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  • Reverend James Squire

Spirit of the Law Vs.Letter of the Law

I posted a blog on President Biden and whether he should receive the eucharist or not. Today in the Inquirer 6/25/2021 there was a debate for and against public figures being allowed to receive the Eucharist.

The article for sanctioning President Biden was written by Christopher Gallagher, a writer for the Archdiocese of Philadelphia. Gallagher’s article is representative of a literal translation of Canon Law which states Roman Catholic beliefs. Phrases that peppered his perspective were such as “abortion is a moral sin. Before receiving Eucharist you need to have gone to confession and received forgiveness for any mortal sins that you have committed to be in a state of grace. And sins are mortal if they are serious matters, you know that the church considers sinful, and you intended to commit the sin. While I support the bishops denying him Communion as long as he is committing manifest sins, it is on the president to have the integrity and respect for his faith to not go up to receive Communion in the first place.”

I have an advantage over most in responding to the above view. I grew up in one of the most Catholic working-class communities in the nation. We had very large Catholic churches in our town, one was for the Irish, one for the Italians, one for the Polish. They were packed. I lived across from the Italian church. Each year there was an Italian festival that was a weekend long. If you closed your eyes, you would think you were in Italy. There were parades with barefoot women carrying a statue of Christ that people would attach money two. One could hear a cacophony of spoken Italian. It was rowdy with crowds so thick that it was difficult to move through to get from location to another. Music blared throughout the day and night. It all occurred across from my home.

There was an Episcopal Church in town where I was a member, a Baptist Church, and a Lutheran Church as well. Many of my friends were Catholic. We played together in our neighborhood. Even though there was a new community center, The Fellowship House, we would more than likely play in our neighborhood where we put up a net on a telephone pole and played until dark. I am aware of the requirement to go to confession mentioned above. It occurred at 5 on a Saturday afternoon. The basketball game would have a temporary halt as my friends ran to church. When they returned, I did not notice that their elbows were less sharp or their body slams less bruising. Fouls were never called. The working-class world is a physical culture.

There was no religious bias with the exception when my Catholic friends called me a “second stringer” in jest. I lived in two different religious worlds. I had a large extended family, half were Episcopalian and a half Catholic.

The reason that I mention this is that Gallagher’s article would be seen graphically back in that day and age although one never heard a word such as “abortion” spoken. People forget that religion is a spiritual practice and a cultural attitude. Both are important. But we live in a very different Catholic culture today that doesn’t reflect the culture of Mr. Gallagher. It is night and day.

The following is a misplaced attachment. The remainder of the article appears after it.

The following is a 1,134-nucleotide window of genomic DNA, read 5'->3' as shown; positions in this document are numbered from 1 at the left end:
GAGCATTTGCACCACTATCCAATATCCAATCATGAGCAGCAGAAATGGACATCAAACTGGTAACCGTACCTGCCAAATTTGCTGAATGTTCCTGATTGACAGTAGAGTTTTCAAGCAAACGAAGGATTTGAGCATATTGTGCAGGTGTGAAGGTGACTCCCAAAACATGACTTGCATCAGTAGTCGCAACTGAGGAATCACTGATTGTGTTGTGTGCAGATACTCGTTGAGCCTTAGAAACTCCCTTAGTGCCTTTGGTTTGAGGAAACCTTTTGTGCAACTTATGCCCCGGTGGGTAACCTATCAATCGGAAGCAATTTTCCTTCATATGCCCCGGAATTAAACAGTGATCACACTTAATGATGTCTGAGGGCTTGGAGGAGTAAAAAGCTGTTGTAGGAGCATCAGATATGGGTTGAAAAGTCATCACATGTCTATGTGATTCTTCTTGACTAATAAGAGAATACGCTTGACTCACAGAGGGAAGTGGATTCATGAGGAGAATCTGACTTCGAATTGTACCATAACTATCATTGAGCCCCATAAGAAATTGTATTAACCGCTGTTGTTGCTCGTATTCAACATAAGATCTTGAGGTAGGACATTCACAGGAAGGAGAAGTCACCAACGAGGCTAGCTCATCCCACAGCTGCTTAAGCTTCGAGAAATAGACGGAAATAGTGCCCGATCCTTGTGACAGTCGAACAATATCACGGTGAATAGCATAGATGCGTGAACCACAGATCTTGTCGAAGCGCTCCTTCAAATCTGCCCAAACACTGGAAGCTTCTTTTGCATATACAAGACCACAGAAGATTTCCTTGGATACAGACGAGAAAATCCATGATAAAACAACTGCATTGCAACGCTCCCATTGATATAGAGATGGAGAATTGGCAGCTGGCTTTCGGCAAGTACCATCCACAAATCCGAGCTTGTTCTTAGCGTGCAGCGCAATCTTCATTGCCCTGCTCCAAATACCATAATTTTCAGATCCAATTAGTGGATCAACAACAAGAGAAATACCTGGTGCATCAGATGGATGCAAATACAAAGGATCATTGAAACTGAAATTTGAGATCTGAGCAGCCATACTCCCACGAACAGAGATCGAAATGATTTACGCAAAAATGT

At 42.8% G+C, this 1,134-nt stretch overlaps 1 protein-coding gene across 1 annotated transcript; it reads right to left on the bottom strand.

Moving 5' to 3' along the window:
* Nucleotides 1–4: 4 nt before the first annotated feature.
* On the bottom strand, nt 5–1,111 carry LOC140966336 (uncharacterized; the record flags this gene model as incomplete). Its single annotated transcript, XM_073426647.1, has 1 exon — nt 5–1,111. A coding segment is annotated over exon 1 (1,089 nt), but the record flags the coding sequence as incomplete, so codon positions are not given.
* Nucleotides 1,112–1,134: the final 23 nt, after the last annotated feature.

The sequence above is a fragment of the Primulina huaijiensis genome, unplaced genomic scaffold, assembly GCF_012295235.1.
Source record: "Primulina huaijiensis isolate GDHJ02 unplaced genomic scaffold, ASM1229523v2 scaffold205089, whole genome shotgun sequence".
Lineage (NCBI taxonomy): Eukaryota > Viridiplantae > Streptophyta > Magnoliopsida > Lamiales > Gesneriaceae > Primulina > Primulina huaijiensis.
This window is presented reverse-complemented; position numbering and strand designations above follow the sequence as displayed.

Quinn O’Callaghan’s response to the “against view” goes to the heart of the matter. He is a writer and teacher. “If anyone professing the faith who disagrees with specific church doctrine is ineligible for Communion, then tens of millions of Catholics would be removed from the faith. This is a hypothetical addendum to a problem that already exists, as now only 20% of Americans identify as Catholic, down 3 percentage points from 2009. As the church hemorrhages followers due to excessive scandalization and exclusionism, it’s followers will have to ask: ‘If Joe Biden, as a devout Catholic and has held high office in this country, can’t receive the Communion of his ancestors, who can? Certainly not me.”

Episcopal Academy was religiously diverse. My guideline was that no one could say anything in chapel that demeaned the religious perspective of any in our worshipping community. I made this clear to all who spoke. They could share the power of their faith in their lives, but could not put someone else’s different view down.

Catholicism back in the day was embodied in an exchange that Cardinal Kroll, Archbishop of the Catholic Diocese, had before he spoke in chapel. I had Roman Catholic students in our community. I wanted that view represented. We as a school hired our first woman clergyperson that year. Her last name was Kill-hour. When I introduced her to the Cardinal, he said, “That’s no way to kill time.” He laughed. I didn’t! I didn’t say anything to him, but my glare told him all that he needed to know. He was pompous and rude. His handlers who came with him didn’t know what to say. By the looks on their faces I think that they feared a verbal fight would break out.

Back to the present day and a different Catholic cultural view. We can look no further than Pope Francis who said in his rebuke of the rogue bishops of America condemning President Biden: “The Eucharist is not the reward of saints, but the bread of sinners.”

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